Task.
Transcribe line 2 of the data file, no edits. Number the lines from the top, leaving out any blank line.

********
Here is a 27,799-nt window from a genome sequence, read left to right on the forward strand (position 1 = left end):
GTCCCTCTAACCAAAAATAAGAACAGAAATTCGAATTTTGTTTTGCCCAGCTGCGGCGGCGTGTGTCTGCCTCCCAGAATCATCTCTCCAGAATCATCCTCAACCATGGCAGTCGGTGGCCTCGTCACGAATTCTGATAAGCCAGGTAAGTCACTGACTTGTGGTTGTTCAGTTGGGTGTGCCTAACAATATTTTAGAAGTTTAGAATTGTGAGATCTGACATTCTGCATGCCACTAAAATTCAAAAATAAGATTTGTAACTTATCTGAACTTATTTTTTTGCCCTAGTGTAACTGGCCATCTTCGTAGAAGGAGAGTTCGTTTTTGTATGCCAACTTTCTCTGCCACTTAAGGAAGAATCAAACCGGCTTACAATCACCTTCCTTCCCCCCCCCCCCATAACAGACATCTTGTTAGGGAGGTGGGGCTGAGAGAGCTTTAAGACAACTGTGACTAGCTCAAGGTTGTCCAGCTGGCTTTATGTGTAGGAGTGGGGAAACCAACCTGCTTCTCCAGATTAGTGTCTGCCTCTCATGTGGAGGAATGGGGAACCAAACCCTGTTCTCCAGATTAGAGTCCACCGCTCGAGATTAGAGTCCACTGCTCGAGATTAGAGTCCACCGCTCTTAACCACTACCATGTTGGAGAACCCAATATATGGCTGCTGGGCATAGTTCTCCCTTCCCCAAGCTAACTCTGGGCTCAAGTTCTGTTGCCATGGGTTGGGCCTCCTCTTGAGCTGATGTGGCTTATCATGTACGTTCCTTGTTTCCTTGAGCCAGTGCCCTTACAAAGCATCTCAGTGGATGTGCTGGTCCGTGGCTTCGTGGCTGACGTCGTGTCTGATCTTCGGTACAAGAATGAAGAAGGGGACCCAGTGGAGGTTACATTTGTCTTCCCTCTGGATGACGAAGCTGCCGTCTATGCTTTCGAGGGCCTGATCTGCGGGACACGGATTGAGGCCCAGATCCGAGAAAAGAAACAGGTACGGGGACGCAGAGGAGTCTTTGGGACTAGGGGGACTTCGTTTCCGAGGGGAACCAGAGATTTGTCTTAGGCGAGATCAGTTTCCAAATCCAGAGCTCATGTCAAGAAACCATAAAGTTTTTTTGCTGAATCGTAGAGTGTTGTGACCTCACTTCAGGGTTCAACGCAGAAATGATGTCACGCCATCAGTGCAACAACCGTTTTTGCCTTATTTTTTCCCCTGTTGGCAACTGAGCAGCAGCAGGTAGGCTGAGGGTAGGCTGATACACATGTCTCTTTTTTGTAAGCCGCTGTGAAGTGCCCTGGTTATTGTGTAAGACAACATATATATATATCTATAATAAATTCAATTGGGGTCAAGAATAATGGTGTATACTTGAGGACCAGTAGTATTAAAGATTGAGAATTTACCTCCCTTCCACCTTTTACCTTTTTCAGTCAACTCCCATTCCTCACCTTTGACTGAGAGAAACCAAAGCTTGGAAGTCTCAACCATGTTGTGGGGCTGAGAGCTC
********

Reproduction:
GTCCCTCTAACCAAAAATAAGAACAGAAATTCGAATTTTGTTTTGCCCAGCTGCGGCGGCGTGTGTCTGCCTCCCAGAATCATCTCTCCAGAATCATCCTCAACCATGGCAGTCGGTGGCCTCGTCACGAATTCTGATAAGCCAGGTAAGTCACTGACTTGTGGTTGTTCAGTTGGGTGTGCCTAACAATATTTTAGAAGTTTAGAATTGTGAGATCTGACATTCTGCATGCCACTAAAATTCAAAAATAAGATTTGTAACTTATCTGAACTTATTTTTTTGCCCTAGTGTAACTGGCCATCTTCGTAGAAGGAGAGTTCGTTTTTGTATGCCAACTTTCTCTGCCACTTAAGGAAGAATCAAACCGGCTTACAATCACCTTCCTTCCCCCCCCCCCCATAACAGACATCTTGTTAGGGAGGTGGGGCTGAGAGAGCTTTAAGACAACTGTGACTAGCTCAAGGTTGTCCAGCTGGCTTTATGTGTAGGAGTGGGGAAACCAACCTGCTTCTCCAGATTAGTGTCTGCCTCTCATGTGGAGGAATGGGGAACCAAACCCTGTTCTCCAGATTAGAGTCCACCGCTCGAGATTAGAGTCCACTGCTCGAGATTAGAGTCCACCGCTCTTAACCACTACCATGTTGGAGAACCCAATATATGGCTGCTGGGCATAGTTCTCCCTTCCCCAAGCTAACTCTGGGCTCAAGTTCTGTTGCCATGGGTTGGGCCTCCTCTTGAGCTGATGTGGCTTATCATGTACGTTCCTTGTTTCCTTGAGCCAGTGCCCTTACAAAGCATCTCAGTGGATGTGCTGGTCCGTGGCTTCGTGGCTGACGTCGTGTCTGATCTTCGGTACAAGAATGAAGAAGGGGACCCAGTGGAGGTTACATTTGTCTTCCCTCTGGATGACGAAGCTGCCGTCTATGCTTTCGAGGGCCTGATCTGCGGGACACGGATTGAGGCCCAGATCCGAGAAAAGAAACAGGTACGGGGACGCAGAGGAGTCTTTGGGACTAGGGGGACTTCGTTTCCGAGGGGAACCAGAGATTTGTCTTAGGCGAGATCAGTTTCCAAATCCAGAGCTCATGTCAAGAAACCATAAAGTTTTTTTGCTGAATCGTAGAGTGTTGTGACCTCACTTCAGGGTTCAACGCAGAAATGATGTCACGCCATCAGTGCAACAACCGTTTTTGCCTTATTTTTTCCCCTGTTGGCAACTGAGCAGCAGCAGGTAGGCTGAGGGTAGGCTGATACACATGTCTCTTTTTTGTAAGCCGCTGTGAAGTGCCCTGGTTATTGTGTAAGACAACATATATATATATCTATAATAAATTCAATTGGGGTCAAGAATAATGGTGTATACTTGAGGACCAGTAGTATTAAAGATTGAGAATTTACCTCCCTTCCACCTTTTACCTTTTTCAGTCAACTCCCATTCCTCACCTTTGACTGAGAGAAACCAAAGCTTGGAAGTCTCAACCATGTTGTGGGGCTGAGAGCTC